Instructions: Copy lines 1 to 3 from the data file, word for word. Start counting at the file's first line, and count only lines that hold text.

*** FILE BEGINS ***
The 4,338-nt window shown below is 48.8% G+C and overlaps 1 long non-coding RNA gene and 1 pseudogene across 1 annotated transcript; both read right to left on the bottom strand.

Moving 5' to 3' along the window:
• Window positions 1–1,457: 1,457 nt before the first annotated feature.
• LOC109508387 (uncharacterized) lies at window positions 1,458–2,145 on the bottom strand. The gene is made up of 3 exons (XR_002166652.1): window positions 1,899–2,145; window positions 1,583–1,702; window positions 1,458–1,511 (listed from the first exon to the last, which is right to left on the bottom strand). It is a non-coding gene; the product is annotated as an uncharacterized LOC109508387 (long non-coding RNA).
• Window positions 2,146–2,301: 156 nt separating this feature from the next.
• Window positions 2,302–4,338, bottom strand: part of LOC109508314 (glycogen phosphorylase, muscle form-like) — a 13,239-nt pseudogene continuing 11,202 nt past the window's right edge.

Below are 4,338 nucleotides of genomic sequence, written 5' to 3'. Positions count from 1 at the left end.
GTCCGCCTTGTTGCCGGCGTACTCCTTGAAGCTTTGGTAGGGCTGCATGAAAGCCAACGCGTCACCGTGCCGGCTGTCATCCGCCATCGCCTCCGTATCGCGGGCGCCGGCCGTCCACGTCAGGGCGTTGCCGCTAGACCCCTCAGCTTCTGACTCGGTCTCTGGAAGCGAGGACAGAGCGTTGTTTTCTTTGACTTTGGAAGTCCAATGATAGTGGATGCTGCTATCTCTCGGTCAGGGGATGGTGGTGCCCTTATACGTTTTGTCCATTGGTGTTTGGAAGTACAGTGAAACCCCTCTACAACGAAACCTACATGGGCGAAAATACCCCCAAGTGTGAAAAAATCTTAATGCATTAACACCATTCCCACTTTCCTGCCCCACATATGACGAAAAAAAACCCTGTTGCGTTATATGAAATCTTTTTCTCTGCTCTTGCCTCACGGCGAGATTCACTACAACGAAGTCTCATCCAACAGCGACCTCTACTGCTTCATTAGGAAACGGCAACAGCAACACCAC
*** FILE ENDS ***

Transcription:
The 4,338-nt window shown below is 48.8% G+C and overlaps 1 long non-coding RNA gene and 1 pseudogene across 1 annotated transcript; both read right to left on the bottom strand.

Moving 5' to 3' along the window:
• Window positions 1–1,457: 1,457 nt before the first annotated feature.